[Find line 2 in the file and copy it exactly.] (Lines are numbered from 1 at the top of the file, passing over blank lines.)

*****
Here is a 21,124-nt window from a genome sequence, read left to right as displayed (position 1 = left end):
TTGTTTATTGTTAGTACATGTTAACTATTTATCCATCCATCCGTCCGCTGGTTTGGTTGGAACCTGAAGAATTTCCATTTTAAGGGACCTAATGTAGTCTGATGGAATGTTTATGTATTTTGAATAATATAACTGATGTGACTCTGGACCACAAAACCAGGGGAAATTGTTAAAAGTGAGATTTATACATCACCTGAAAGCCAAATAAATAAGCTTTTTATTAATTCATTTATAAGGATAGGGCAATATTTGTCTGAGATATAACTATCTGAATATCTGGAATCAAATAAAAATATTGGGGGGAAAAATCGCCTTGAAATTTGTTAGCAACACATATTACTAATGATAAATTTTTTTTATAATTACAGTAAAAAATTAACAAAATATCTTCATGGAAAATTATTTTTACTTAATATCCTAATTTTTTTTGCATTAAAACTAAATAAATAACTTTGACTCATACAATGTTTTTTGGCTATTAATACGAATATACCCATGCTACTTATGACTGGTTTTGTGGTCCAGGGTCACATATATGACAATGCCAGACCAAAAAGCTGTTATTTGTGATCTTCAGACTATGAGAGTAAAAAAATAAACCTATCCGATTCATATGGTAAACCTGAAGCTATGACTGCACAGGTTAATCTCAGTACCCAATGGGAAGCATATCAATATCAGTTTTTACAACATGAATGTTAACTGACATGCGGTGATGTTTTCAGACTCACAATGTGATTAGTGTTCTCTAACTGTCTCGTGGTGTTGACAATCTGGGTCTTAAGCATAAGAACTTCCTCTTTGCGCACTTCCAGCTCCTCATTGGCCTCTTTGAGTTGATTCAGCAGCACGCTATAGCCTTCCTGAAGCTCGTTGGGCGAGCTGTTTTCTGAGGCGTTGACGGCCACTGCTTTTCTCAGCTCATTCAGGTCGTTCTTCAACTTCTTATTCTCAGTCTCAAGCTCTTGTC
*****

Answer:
TTGTTTATTGTTAGTACATGTTAACTATTTATCCATCCATCCGTCCGCTGGTTTGGTTGGAACCTGAAGAATTTCCATTTTAAGGGACCTAATGTAGTCTGATGGAATGTTTATGTATTTTGAATAATATAACTGATGTGACTCTGGACCACAAAACCAGGGGAAATTGTTAAAAGTGAGATTTATACATCACCTGAAAGCCAAATAAATAAGCTTTTTATTAATTCATTTATAAGGATAGGGCAATATTTGTCTGAGATATAACTATCTGAATATCTGGAATCAAATAAAAATATTGGGGGGAAAAATCGCCTTGAAATTTGTTAGCAACACATATTACTAATGATAAATTTTTTTTATAATTACAGTAAAAAATTAACAAAATATCTTCATGGAAAATTATTTTTACTTAATATCCTAATTTTTTTTGCATTAAAACTAAATAAATAACTTTGACTCATACAATGTTTTTTGGCTATTAATACGAATATACCCATGCTACTTATGACTGGTTTTGTGGTCCAGGGTCACATATATGACAATGCCAGACCAAAAAGCTGTTATTTGTGATCTTCAGACTATGAGAGTAAAAAAATAAACCTATCCGATTCATATGGTAAACCTGAAGCTATGACTGCACAGGTTAATCTCAGTACCCAATGGGAAGCATATCAATATCAGTTTTTACAACATGAATGTTAACTGACATGCGGTGATGTTTTCAGACTCACAATGTGATTAGTGTTCTCTAACTGTCTCGTGGTGTTGACAATCTGGGTCTTAAGCATAAGAACTTCCTCTTTGCGCACTTCCAGCTCCTCATTGGCCTCTTTGAGTTGATTCAGCAGCACGCTATAGCCTTCCTGAAGCTCGTTGGGCGAGCTGTTTTCTGAGGCGTTGACGGCCACTGCTTTTCTCAGCTCATTCAGGTCGTTCTTCAACTTCTTATTCTCAGTCTCAAGCTCTTGTC